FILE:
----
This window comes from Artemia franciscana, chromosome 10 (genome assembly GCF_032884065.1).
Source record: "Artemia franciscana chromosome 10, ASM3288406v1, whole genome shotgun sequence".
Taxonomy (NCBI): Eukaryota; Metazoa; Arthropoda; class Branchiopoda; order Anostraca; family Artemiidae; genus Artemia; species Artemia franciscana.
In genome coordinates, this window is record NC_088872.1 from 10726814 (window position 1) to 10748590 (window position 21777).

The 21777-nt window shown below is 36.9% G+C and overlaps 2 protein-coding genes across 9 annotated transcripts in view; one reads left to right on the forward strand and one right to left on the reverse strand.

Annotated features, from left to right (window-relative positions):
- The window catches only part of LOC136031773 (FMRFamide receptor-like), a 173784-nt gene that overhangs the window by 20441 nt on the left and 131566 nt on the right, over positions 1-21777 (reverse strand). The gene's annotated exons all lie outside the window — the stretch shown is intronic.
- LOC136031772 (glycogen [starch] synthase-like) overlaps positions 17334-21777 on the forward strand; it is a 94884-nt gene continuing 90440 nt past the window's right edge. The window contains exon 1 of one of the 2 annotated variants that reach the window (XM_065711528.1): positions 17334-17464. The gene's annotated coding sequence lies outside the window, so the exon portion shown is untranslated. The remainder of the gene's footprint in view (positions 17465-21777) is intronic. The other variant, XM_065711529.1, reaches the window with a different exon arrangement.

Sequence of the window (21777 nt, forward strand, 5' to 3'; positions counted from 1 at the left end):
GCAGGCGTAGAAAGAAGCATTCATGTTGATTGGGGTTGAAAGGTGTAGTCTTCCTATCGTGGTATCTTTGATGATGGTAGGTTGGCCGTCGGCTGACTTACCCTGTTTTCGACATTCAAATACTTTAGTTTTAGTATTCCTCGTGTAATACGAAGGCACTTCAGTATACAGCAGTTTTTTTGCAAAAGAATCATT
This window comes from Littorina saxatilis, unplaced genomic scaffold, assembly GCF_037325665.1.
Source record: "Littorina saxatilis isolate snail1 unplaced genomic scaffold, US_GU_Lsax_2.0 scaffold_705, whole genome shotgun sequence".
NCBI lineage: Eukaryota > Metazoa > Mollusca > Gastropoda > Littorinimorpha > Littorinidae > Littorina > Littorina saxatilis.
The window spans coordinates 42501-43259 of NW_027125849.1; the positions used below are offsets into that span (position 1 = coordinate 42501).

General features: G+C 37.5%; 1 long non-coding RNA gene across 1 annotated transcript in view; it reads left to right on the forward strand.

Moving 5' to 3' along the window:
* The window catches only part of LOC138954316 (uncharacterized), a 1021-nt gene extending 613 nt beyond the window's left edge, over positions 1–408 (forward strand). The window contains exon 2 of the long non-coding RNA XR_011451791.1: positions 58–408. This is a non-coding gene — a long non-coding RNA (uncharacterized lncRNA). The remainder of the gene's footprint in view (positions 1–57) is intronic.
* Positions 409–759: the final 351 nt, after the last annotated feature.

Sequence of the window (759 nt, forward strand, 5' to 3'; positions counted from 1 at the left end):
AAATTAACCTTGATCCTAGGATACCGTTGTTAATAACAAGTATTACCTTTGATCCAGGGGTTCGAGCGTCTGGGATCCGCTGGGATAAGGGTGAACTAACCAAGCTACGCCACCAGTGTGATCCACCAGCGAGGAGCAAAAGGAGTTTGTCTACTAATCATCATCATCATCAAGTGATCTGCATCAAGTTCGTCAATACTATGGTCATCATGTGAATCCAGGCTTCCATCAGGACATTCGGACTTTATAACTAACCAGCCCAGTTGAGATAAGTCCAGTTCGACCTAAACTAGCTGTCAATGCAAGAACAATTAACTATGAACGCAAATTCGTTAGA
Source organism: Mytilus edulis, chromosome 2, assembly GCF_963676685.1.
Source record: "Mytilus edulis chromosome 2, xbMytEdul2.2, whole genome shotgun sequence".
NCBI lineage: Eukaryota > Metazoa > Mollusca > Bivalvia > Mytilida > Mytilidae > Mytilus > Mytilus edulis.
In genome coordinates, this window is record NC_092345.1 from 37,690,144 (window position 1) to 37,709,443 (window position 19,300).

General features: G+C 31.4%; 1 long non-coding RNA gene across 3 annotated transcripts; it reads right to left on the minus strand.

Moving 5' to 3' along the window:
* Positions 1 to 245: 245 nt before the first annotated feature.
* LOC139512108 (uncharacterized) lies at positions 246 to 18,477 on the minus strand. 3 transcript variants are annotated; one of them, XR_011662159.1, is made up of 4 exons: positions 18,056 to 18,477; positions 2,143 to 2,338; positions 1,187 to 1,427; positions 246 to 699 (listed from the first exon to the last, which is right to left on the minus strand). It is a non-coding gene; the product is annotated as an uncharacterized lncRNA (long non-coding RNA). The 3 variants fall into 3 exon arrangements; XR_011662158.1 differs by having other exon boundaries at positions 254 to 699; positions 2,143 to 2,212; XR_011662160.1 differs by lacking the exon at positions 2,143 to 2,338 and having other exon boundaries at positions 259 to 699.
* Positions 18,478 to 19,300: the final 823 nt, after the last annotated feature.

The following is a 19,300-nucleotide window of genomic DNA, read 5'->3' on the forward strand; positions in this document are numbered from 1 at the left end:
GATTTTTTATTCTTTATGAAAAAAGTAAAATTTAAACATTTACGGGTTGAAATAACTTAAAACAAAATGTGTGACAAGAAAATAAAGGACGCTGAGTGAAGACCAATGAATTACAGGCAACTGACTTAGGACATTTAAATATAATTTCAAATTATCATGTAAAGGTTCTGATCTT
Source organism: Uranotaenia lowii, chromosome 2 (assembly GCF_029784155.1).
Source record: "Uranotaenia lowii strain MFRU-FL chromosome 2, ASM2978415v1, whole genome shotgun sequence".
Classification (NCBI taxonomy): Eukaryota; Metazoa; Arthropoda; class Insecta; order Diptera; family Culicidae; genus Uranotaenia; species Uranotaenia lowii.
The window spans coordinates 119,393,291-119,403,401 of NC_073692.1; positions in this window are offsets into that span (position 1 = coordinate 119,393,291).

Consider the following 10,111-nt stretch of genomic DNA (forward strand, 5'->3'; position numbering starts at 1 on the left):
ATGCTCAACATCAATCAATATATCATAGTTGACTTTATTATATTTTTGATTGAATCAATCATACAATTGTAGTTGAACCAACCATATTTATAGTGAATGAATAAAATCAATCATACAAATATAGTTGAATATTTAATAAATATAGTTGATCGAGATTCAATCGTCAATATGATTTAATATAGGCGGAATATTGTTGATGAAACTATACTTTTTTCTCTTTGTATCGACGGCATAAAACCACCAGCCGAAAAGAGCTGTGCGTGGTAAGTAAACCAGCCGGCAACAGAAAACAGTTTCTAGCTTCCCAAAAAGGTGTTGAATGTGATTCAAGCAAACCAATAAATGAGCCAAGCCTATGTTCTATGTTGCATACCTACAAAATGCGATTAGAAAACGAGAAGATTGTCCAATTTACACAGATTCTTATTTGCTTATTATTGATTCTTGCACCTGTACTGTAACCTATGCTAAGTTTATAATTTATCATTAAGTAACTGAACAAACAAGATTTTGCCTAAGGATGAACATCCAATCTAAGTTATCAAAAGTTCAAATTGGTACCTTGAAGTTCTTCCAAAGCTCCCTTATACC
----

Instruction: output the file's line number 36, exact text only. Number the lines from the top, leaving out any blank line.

Consider the following 10,111-nt stretch of genomic DNA (forward strand, 5'->3'; position numbering starts at 1 on the left):